Anna Malaika Tubbs - THE THREE MOTHERS

Anna Malaika Tubbs - THE THREE MOTHERS

Anna and I discuss her new book The Three Mothers, the importance of black women and their stories and contributions, how she chose these three mothers, the direct connection between these women and the work their sons pursued, how we tell history and wh...


Anna and I discuss her new book The Three Mothers, the importance of black women and their stories and contributions, how she chose these three mothers, the direct connection between these women and the work their sons pursued, how we tell history and who is telling this history, and much more.

Anna’s 2 recommended reads are:

  1. The Purpose of Power: How We Come Together When We Fall Apart by Alicia Garza
  2. White Rage: The Unspoken Truth of Our Racial Divide by Carol Anderson

If you enjoy reading nonfiction and want to listen to more podcast episodes like this one, try Ty Seidule, Eric Eyre, or Bridgett Davis.

Transcript

SUMMARY KEYWORDS

mothers, book, stories, James Baldwin, people, Alberta King, sons, Louise Little, life, thought, women, black women, mother, read, Bertis Baldwin, black, Malcolm X, importance, absolutely, MLK

SPEAKERS

Anna Malaika Tubbs, Cindy Burnett

 

Cindy Burnett  00:06

This is the Thoughts from a Page Podcast where I interview authors about their latest works. My name is Cindy Burnett, and I love to talk about books. For more book recommendations, check out my website thoughtsfromapage.com and follow me on Facebook and Instagram at @thoughtsfromapage and on Twitter at @burn555555. In this episode, I am interviewing Anna Malaika Tubbs. Anna has published articles on issues ranging from mass incarceration to the forced sterilization of black women, as well as the importance of feminism intersectionality and inclusivity. Her work has been featured in the Huffington Post, For Harriet, Darling Magazine and Blavity. Today we are discussing her first book, titled The Three Mothers: How the Mothers of Martin Luther King, Jr., Malcolm X, and James Baldwin Shaped a Nation. The book came out this week. I hope you enjoy our conversation. Welcome Anna. How are you today?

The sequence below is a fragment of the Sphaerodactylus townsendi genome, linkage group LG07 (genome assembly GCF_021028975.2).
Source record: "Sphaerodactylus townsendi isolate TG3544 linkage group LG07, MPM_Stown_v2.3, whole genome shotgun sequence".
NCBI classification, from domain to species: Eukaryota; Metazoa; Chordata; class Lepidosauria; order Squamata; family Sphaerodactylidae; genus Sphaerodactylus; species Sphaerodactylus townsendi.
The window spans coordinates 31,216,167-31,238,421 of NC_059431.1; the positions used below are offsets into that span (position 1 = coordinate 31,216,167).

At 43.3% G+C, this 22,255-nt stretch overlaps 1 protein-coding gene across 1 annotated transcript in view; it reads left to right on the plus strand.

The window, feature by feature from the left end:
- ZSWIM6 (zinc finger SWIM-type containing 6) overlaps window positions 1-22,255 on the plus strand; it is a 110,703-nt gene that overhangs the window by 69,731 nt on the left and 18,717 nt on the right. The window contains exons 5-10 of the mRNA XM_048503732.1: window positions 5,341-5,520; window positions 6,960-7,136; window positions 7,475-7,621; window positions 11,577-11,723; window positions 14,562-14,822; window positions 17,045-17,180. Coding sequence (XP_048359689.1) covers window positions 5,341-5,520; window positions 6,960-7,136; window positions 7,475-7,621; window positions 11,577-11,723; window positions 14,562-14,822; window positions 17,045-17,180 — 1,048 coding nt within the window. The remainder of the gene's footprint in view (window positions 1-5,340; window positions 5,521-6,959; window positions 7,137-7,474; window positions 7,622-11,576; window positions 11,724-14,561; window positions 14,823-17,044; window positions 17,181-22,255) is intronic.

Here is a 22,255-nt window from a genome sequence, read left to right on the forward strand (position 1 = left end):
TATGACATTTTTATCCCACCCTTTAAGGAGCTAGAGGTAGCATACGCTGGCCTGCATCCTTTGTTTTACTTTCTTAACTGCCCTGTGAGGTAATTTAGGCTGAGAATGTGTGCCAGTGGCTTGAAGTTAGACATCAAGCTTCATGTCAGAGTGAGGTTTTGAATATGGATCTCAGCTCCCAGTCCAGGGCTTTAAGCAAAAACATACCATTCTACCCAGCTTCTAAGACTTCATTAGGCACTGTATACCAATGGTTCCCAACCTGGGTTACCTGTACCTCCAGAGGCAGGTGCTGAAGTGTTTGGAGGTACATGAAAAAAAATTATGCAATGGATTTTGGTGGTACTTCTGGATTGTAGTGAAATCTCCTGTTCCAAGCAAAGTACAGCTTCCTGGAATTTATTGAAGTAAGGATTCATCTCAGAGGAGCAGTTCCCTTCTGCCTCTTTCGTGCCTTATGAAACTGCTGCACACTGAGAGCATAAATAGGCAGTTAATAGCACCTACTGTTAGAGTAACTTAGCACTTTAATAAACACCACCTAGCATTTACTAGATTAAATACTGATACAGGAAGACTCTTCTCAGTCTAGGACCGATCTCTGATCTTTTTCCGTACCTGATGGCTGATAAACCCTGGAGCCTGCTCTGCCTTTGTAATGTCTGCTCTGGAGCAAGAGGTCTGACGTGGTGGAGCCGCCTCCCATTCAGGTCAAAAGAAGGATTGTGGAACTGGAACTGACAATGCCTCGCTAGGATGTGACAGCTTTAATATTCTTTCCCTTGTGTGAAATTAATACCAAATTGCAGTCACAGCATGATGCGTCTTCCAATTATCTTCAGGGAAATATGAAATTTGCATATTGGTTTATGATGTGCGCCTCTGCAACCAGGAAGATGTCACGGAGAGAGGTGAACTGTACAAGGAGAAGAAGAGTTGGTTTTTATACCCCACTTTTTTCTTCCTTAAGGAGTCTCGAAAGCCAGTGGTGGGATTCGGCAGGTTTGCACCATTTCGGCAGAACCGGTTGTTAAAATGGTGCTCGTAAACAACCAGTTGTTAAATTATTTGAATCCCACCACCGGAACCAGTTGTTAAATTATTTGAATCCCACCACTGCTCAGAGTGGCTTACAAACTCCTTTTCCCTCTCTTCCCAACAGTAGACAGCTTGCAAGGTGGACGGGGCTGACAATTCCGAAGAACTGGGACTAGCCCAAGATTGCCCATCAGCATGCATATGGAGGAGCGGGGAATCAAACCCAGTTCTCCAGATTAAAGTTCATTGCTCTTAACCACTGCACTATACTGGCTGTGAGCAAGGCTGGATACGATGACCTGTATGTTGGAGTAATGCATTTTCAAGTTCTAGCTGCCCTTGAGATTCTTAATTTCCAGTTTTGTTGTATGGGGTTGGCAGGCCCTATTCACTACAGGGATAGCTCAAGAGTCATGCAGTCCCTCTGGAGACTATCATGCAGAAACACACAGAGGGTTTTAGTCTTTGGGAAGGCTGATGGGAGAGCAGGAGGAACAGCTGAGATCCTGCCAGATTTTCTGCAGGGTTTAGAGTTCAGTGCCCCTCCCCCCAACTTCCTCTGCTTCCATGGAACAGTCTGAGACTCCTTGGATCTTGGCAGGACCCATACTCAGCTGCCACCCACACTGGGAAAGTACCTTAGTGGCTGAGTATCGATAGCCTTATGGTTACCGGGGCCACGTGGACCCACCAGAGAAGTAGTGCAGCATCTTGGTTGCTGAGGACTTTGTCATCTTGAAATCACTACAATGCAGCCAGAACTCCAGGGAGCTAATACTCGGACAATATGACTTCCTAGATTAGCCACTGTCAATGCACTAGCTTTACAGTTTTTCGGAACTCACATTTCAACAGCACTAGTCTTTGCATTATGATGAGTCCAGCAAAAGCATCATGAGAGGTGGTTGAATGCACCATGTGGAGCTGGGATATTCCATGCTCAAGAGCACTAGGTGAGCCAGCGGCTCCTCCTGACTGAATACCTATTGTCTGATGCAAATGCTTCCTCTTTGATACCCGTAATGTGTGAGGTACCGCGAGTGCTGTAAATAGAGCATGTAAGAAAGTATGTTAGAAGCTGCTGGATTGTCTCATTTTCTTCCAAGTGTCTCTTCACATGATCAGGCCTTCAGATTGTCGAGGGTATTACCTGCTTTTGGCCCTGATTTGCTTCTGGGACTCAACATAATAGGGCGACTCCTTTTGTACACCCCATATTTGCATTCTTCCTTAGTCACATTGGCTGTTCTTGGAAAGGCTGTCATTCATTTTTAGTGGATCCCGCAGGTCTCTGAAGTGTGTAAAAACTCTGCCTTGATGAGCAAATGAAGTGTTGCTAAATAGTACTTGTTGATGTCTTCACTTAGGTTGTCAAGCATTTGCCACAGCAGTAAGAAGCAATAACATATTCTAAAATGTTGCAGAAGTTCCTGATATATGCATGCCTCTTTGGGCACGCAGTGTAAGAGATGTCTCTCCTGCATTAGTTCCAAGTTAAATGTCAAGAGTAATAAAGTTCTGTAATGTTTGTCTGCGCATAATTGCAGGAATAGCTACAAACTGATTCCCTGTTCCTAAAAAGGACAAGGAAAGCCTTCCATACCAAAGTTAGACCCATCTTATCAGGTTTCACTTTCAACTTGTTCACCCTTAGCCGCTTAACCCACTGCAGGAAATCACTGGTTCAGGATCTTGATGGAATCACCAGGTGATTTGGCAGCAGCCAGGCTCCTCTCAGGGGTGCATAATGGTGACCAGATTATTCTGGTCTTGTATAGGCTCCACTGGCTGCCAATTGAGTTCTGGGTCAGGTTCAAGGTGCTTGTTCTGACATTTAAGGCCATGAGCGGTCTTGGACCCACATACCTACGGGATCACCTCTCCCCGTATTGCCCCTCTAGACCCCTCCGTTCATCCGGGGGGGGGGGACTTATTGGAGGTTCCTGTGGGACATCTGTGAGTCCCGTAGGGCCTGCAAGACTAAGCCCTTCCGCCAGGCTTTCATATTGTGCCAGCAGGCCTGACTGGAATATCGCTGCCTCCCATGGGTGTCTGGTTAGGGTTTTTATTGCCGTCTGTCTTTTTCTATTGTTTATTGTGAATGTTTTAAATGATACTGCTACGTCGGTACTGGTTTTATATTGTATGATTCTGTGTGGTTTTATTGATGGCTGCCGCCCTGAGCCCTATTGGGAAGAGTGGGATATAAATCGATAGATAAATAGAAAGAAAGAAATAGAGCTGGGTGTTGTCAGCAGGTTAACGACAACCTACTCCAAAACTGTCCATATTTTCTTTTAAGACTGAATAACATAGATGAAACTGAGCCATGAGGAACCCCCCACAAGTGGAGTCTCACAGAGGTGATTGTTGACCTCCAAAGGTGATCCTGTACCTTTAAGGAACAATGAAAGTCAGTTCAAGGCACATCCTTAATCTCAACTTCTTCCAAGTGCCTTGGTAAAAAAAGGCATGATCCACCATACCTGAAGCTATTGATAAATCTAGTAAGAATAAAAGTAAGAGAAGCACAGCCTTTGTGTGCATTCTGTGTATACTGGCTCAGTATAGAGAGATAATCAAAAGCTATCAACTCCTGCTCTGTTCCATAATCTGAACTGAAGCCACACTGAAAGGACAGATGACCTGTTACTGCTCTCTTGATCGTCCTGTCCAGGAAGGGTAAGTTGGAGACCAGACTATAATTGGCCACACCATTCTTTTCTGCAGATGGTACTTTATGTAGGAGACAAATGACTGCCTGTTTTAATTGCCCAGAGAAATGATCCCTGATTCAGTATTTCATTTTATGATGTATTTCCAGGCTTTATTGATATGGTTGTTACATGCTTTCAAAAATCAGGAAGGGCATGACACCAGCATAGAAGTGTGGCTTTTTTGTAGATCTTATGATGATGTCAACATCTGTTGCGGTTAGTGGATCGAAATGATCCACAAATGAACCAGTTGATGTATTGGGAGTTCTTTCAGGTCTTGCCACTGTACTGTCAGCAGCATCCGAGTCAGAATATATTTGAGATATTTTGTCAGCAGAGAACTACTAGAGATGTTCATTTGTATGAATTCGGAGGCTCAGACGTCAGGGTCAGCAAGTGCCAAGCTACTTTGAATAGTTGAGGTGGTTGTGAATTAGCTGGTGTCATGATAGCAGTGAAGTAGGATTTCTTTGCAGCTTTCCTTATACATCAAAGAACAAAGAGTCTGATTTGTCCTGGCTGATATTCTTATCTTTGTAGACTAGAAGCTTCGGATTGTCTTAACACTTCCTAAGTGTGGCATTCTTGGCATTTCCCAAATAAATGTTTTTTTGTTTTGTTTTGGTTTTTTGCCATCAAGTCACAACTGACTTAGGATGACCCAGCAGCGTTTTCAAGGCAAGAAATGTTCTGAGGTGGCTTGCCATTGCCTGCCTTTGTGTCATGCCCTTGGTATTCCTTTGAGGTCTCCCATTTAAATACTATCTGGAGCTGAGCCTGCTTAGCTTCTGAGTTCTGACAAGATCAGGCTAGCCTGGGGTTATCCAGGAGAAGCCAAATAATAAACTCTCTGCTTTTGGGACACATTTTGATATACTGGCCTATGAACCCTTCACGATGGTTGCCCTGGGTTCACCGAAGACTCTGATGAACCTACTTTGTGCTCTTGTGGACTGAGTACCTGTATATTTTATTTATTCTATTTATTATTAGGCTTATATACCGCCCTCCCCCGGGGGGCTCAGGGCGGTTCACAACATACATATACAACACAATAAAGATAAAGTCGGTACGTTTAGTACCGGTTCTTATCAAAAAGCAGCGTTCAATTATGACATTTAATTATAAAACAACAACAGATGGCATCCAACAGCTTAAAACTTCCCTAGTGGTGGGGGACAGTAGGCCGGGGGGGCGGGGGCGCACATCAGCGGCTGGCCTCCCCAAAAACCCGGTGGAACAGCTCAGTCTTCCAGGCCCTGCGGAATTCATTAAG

Anna Malaika Tubbs  01:03

I'm doing really well. Cindy, thank you so much for having me.

 

Cindy Burnett  01:06

Oh, I'm so excited to have you. And I'm really excited to talk about The Three Mothers. It was such a fascinating read, and I just have so many questions for you about it.

 

Anna Malaika Tubbs  01:14

I can't wait to talk. I've been looking forward to this.

 

Cindy Burnett  01:17

Well, why don't we start out with you just telling me a little bit about the book itself, kind of what it's about, and then we can talk about your research after that.

 

Anna Malaika Tubbs  01:24

Absolutely. So the book is about the mothers of Martin Luther King, Jr., Malcolm X and James Baldwin. I'm telling their life stories. Their names are Alberta King, Bertis Baldwin and Louise Little. And it's really about what they symbolize in terms of the history of our country. So many people are now realizing the importance of black women and their stories and their contributions to our nation. And this is in addition to that conversation through focusing on three incredible women who, without their stories, we really wouldn't be who we are today as a country.

 

Cindy Burnett  01:59

You've made that point so well in your book, and it kind of made me ashamed to think that I had never thought about any of their mothers. And so it's a very valid point. I mean, mothers plays such an important role in their children's lives. And that really plays out in your book. So how did you decide on the three of them?

 

Anna Malaika Tubbs  02:17